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City to bid on 2020 Tim Horton’s Brier


2015 B.C. Scotties Tournament of Hearts champion Patti Knezevic, CN Centre general manager Glen Mikkelsen, Mayor Lyn Hall, and Tourism PG CEO Erica Hummel are ready for the 2020 Tim Horton's Brier. Bill Phillips photo
2015 B.C. Scotties Tournament of Hearts champion Patti Knezevic, CN Centre general manager Glen Mikkelsen, Mayor Lyn Hall, and Tourism PG CEO Erica Hummel are ready for the 2020 Tim Horton’s Brier. Bill Phillips photo


If we hurry. If we work hard. If we have just the right draw weight, we might be able to sweep away the other contenders and bring another major sporting event into the house.

Mayor Lyn Hall announced Thursday morning that Prince George is bidding to host the 2020 Tim Hortons Brier, often referred to as ‘Canada’s greatest winter party.’

“The Tim Horton’s Brier is Canadian men’s curling championship,” said Hall, decked out in some fine looking, but loud, curling pants. “It’s recognized as one of the world’s premier curling championships. The year is the 100th anniversary of the first curling club in Prince George and the 125 anniversary of curling in British Columbia. For the first time we want to bring the brier to northern B.C.”

The brier is traditionally held in late February, early March every year. The city has already hosted the Scotties Tournament of Hearts in 1983, the national women’s championships in 2000, and the Road to the Roar Olympic curling qualification tournament in 2009.

“Arguably the brier can be the most prominent sporting event the city has ever hosted,” said Hall, which is saying something given the city hosted the 2015 Canada Winter Games. The brier dates back to 1927 and attracts spectators from around the country. Hall said the brier in St. John’s, Newfoundland resulted in a $15 million boost to the local economy.

It’s exciting and welcome news for one of Prince George’s best known curlers, Patti Knezevic who is the 2015 B.C. Scotties Tournament of Hearts champion.

“We have a great opportunity, as a city, to encourage all of our outlying communities, that this is a great opportunity,” he said. “We’ve certainly proven time and time again that we have the volunteer base to run this size of event. The big goal is to make sure we can fill these seats.”

Filling the seats is a big part of convincing the tournament organizers that Prince George can host such an event. They want to see more than a good Power Point presentation and wonderful videos, they want to see commitment. And that means ticket sales.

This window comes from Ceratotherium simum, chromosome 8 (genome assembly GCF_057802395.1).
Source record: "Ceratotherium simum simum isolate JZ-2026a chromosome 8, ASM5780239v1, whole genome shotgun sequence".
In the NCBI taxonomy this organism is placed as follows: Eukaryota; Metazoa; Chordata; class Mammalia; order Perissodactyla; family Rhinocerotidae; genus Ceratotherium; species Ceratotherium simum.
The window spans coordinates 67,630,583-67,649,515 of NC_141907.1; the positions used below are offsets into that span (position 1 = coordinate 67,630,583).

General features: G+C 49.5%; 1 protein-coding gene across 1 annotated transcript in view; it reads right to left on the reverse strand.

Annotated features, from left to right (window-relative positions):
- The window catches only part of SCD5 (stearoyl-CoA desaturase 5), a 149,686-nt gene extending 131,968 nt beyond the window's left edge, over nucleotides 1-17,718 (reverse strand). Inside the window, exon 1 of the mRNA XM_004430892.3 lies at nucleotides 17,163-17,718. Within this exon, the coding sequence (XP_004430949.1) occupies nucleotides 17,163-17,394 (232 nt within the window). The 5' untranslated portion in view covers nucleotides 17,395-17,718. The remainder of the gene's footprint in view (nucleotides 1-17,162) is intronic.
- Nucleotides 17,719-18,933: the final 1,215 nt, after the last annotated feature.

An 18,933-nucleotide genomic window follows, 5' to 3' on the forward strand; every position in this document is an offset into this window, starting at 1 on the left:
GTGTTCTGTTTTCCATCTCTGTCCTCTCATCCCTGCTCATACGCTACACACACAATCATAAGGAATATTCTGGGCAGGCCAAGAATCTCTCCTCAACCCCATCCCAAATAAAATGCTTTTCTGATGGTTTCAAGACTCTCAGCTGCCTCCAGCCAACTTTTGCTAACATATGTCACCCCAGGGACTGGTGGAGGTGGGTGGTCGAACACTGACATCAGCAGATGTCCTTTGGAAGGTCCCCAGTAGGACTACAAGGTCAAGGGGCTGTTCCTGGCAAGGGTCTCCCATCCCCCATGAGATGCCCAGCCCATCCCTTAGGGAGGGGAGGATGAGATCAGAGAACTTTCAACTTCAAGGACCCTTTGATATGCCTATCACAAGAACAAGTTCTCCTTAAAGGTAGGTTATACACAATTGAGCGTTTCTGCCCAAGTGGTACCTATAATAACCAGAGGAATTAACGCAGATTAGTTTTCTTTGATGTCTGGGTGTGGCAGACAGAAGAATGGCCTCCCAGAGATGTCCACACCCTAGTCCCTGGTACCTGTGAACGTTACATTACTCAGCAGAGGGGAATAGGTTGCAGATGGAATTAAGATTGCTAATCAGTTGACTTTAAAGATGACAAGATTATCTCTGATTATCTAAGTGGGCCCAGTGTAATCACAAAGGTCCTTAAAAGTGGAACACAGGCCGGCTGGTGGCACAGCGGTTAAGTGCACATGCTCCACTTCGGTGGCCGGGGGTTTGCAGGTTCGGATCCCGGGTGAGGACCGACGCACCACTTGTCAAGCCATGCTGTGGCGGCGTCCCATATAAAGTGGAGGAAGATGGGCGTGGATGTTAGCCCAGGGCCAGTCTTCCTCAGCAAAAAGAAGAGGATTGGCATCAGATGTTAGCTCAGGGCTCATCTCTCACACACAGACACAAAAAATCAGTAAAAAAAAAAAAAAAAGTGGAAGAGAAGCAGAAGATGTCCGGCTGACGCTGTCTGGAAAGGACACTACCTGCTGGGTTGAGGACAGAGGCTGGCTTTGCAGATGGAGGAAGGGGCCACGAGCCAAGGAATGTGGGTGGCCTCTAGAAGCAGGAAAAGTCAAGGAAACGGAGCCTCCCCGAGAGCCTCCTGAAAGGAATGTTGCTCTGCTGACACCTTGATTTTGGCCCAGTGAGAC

“Today we are launching our campaign to sell refundable $20.20 deposits on Tim Horton’s Brier tickets,” said CN Centre general manager Glen Mikkelsen. “We want to show Curling Canada that Prince George is the unsurpassed community to host the 2020 brier.”

The goal is to, by April 15, sell a minimum of 2,020 tickets.

“That’s a lot of 20-20,” he said. “But if we can sell 3,030 or 4,040 we can, for sure, tell Curling Canada that we are the place to host the brier.”

Purchasing a tournament pass reserves a seat to all draws of the brier including the playoffs and final game, and to some perhaps most importantly, provides access to the celebrated “Brier Patch” – the beating heart of the tournament party every year.

The $20.20 deposits are available online at, or by phone at 1-888-293-6613.  In addition, everyone who buys a 2020 Brier ticket deposit will have their name entered in a draw to win four tickets to Cirque du Soleil’s CRYSTAL for opening night on Wednesday, April 25.

Ticket prices are still undetermined, though the Full Event Package at the 2018 Brier is $499. All ticket deposits will be refunded should Prince George not win the 2020 Brier. However, if the bid is successful, deposits will not be refunded.

Prince George’s bid must be submitted to Curling Canada by June 30, 2018. The successful bid is expected to be announced sometime this fall. The 2020 Brier is likely to be held from February 28 to March 9 of that year.

Tourism Prince George’s CEO Erica Hummel said events such as the brier provide a huge economic boost to the community.

“The positive impacts of an event like this will not only affect our community, but will be shared throughout the North,” she said.

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